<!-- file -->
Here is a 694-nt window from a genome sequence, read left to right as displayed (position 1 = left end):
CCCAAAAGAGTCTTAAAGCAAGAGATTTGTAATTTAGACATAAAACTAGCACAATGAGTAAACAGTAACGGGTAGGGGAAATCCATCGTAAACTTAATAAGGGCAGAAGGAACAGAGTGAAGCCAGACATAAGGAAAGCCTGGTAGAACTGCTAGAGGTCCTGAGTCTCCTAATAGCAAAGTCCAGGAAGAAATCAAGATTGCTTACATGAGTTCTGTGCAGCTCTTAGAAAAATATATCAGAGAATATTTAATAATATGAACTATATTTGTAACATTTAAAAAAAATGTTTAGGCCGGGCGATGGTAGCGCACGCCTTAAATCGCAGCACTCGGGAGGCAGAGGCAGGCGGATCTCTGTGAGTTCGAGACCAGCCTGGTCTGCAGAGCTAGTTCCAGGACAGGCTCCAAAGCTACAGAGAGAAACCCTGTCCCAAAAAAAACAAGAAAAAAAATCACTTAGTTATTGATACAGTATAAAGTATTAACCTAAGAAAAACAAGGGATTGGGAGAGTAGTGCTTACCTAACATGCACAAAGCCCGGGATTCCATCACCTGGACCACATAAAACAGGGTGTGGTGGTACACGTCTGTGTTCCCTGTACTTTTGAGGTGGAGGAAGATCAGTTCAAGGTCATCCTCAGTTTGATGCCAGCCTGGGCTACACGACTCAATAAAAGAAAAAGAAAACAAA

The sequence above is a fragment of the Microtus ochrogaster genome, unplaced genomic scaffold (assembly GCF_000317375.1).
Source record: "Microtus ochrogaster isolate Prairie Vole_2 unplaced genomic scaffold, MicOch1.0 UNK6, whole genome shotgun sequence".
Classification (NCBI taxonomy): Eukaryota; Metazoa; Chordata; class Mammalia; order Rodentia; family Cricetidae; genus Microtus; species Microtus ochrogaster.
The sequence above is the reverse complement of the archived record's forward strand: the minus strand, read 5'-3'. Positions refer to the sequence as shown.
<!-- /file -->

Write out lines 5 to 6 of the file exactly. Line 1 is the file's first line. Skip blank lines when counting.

Classification (NCBI taxonomy): Eukaryota; Metazoa; Chordata; class Mammalia; order Rodentia; family Cricetidae; genus Microtus; species Microtus ochrogaster.
The sequence above is the reverse complement of the archived record's forward strand: the minus strand, read 5'-3'. Positions refer to the sequence as shown.